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Charles Spencer Reveals Childhood Trauma in Heartbreaking Account of His Boarding School Experience (Exclusive)

In an exclusive excerpt from his new memoir 'A Very Private School,' Spencer opens up about enduring abuse as a young boy at the elite Maidwell Hall

<p>Ian Greeland; Simon and Schuster</p> Charles Spencer in 2021 at his ancestral home, Althorp (left). Right: His new memoir,

Ian Greeland; Simon and Schuster

Charles Spencer in 2021 at his ancestral home, Althorp (left). Right: His new memoir, 'A Very Private School.'

In his new memoir, A Very Private School, Charles Spencer shares a harrowing account of his brutal boarding school experience as a young boy.

The historian and younger brother of Princess Diana revisits his childhood at Maidwell Hall, an elite English boarding school, offering a candid firsthand exploration of the culture of cruelty ingrained within its walls. Throughout his memoir — which will be released March 12 — the 9th Earl Spencer delves into the lasting impact of his experiences, including instances of abuse.

In PEOPLE's exclusive excerpt below, Spencer, 59, vividly recalls the abandonment he felt when he was sent away to school at the age of 8 and reflects on the enduring effects of the trauma on his life and relationships.

Charles’ charmed childhood was rocked by the abandonment of his mother, Frances Shand Kydd, who left her husband for another man and went to live in Australia for six months.

When my mother’s older sister, Mary, pointed out that such a protracted time away would weigh against her in a custody battle, my mother replied, “But when you think about it, what does it matter? All four of my children will be in boarding school in five years’ time — when Charles goes away. And then I will have equal time with each of them, in the holidays, anyway.” It’s a calculation that makes sense when your brain is drunk with love, and when your standard for parental engagement is based on the traditionally distant model of the British upper classes. 

<p>©Earl Spencer</p> Charles Spencer at age 2, with his mother outside their family home of Park House.

©Earl Spencer

Charles Spencer at age 2, with his mother outside their family home of Park House.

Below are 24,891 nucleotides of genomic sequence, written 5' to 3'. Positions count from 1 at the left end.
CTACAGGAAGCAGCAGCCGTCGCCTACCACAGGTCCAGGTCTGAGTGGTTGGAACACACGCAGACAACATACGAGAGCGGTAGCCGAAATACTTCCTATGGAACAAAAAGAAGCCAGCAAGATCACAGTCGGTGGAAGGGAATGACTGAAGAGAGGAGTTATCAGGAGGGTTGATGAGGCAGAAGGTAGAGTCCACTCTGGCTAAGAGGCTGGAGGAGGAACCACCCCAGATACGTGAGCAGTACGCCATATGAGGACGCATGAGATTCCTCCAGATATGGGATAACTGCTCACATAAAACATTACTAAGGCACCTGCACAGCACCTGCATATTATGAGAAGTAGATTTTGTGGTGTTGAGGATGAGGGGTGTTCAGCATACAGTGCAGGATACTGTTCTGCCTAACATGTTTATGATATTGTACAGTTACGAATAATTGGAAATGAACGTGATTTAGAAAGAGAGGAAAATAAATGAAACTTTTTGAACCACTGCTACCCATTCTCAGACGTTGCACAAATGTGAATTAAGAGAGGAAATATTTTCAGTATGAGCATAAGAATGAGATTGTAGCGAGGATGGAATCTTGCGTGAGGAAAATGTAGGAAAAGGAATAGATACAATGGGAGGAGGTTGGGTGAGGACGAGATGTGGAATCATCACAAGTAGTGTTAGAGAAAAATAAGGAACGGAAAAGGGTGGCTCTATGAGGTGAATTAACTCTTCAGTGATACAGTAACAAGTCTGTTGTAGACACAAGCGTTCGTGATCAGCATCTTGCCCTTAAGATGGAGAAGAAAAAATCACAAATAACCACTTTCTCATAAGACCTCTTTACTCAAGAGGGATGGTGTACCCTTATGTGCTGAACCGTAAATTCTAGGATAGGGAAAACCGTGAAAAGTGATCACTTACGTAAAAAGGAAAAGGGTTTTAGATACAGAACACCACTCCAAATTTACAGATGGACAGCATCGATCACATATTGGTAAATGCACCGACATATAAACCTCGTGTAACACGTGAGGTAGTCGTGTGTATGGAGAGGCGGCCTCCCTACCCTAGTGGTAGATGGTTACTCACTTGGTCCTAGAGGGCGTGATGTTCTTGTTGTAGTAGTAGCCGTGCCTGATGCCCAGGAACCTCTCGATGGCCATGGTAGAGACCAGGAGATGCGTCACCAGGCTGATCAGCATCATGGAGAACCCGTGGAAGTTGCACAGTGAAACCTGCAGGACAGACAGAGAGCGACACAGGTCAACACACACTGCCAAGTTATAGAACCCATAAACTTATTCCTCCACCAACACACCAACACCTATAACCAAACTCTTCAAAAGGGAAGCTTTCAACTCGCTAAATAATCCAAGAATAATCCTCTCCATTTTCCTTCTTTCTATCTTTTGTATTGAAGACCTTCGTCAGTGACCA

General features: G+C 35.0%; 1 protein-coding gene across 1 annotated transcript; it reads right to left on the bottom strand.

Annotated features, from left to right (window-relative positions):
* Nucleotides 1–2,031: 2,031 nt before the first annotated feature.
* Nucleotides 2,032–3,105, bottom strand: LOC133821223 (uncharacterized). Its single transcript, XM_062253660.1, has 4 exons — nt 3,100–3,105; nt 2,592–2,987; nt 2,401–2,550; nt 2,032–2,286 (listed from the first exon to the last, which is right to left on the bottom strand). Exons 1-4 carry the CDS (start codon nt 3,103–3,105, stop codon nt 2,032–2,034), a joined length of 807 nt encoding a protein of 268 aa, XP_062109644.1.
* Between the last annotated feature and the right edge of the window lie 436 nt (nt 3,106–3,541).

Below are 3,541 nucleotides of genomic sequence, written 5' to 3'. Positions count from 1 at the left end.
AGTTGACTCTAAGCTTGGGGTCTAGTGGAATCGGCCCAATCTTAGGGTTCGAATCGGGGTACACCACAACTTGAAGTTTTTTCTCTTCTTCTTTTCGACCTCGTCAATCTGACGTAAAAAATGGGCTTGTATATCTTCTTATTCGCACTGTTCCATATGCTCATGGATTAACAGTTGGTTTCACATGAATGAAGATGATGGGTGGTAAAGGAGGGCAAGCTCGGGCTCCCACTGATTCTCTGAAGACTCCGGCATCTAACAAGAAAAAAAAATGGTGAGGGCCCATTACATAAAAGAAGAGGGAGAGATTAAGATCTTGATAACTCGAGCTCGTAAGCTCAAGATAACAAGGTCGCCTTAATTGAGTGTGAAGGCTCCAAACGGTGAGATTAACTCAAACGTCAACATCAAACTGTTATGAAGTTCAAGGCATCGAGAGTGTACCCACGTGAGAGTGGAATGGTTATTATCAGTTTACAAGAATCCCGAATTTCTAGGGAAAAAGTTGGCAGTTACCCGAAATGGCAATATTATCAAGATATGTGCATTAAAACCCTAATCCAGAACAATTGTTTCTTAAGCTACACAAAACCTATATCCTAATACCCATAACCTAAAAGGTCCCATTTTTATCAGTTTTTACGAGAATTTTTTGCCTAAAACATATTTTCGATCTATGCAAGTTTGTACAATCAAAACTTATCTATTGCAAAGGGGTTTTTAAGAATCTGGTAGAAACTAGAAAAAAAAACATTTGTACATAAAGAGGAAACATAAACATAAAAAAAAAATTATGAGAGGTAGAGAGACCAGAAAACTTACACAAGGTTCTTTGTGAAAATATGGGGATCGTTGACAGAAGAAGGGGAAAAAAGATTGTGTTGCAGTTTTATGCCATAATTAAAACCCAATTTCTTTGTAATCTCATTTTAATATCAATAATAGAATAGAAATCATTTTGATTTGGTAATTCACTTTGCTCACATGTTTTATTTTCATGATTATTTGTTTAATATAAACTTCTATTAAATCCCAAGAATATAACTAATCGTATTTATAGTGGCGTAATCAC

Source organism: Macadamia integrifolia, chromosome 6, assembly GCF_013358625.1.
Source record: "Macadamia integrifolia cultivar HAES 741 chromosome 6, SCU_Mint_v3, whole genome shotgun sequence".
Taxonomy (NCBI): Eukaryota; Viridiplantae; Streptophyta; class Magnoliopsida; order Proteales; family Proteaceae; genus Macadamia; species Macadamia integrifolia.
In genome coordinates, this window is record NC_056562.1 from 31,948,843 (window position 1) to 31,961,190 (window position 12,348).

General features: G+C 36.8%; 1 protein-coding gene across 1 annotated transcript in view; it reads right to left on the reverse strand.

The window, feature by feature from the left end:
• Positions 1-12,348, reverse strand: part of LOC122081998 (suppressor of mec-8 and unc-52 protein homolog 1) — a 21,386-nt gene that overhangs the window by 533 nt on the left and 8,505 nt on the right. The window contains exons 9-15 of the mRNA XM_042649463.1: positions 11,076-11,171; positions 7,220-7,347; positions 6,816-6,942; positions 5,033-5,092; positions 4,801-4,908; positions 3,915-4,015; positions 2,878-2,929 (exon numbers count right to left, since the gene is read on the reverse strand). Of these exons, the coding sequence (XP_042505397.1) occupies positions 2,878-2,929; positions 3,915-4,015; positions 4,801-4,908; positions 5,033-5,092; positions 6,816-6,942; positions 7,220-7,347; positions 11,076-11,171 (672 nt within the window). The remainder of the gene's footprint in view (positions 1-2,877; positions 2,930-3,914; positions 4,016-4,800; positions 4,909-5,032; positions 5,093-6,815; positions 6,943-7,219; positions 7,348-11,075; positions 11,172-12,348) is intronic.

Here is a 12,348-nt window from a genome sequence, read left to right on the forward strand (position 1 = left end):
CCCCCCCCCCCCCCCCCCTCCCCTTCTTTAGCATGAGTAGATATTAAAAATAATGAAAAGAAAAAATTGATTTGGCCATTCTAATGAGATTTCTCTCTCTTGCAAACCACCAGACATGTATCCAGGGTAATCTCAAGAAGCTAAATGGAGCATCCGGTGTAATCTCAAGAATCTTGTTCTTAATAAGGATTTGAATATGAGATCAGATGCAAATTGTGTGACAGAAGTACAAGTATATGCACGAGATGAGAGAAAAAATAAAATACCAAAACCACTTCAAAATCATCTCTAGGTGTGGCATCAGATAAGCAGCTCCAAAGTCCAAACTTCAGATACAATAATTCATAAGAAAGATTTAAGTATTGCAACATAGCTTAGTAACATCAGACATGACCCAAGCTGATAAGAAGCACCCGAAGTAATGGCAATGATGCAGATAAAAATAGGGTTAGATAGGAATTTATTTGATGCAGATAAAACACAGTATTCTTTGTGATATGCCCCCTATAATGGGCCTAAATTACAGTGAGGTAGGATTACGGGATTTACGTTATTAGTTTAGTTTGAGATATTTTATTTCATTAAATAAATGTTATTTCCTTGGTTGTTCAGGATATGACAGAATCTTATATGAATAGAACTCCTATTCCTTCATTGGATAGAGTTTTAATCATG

At the age of 8, Charles was dropped off at Maidwell Hall by his father John Spencer, 8th Earl Spencer.

I felt exhausted and sick. I knew that, however inconceivable the prospect seemed, my father was on the point of abandoning me. My sister Diana had countered her first-day despair on reaching boarding school with the heroic challenge: “If you loved me, you wouldn’t leave me here.” But she had been a girl of 10 and I was a boy of eight, and I lacked the words or the maturity to express the shocked sense of betrayal that was chewing at me from within.

<p>©Earl Spencer</p> Charles Spencer with his sister Diana (seated) and nanny Mary Clarke as he headed off for Maidwell Hall in 1972.

©Earl Spencer

Charles Spencer with his sister Diana (seated) and nanny Mary Clarke as he headed off for Maidwell Hall in 1972.

Charles quickly realized that certain students would suffer daily beatings — sometimes with a cane on bare buttocks — by Headmaster Porch, whom the pupils nicknamed “Jack.”

Soon after I arrived at Maidwell, I learned that the school never had a victimless day. After tea, at 10 minutes to six, it would be the turn of at least half a dozen of us boys to disappear into the dimly lit corridor that led from the side of the school kitchen to the private wing, where the Porches had their set of rooms . . . When your time finally came, you were ushered forward by the deputy head boy. As you shuffled into the gloomy study, your eyes acclimatized to find Jack seated, devoid of compassion, ready to dispense physical pain, the quiet blaze in his eyes betraying his inner gratification . . . The head boy witnessed these nightly beatings while standing in the shadows behind the headmaster, his job to record on the school list who had been beaten, for what, on which day, and how many times.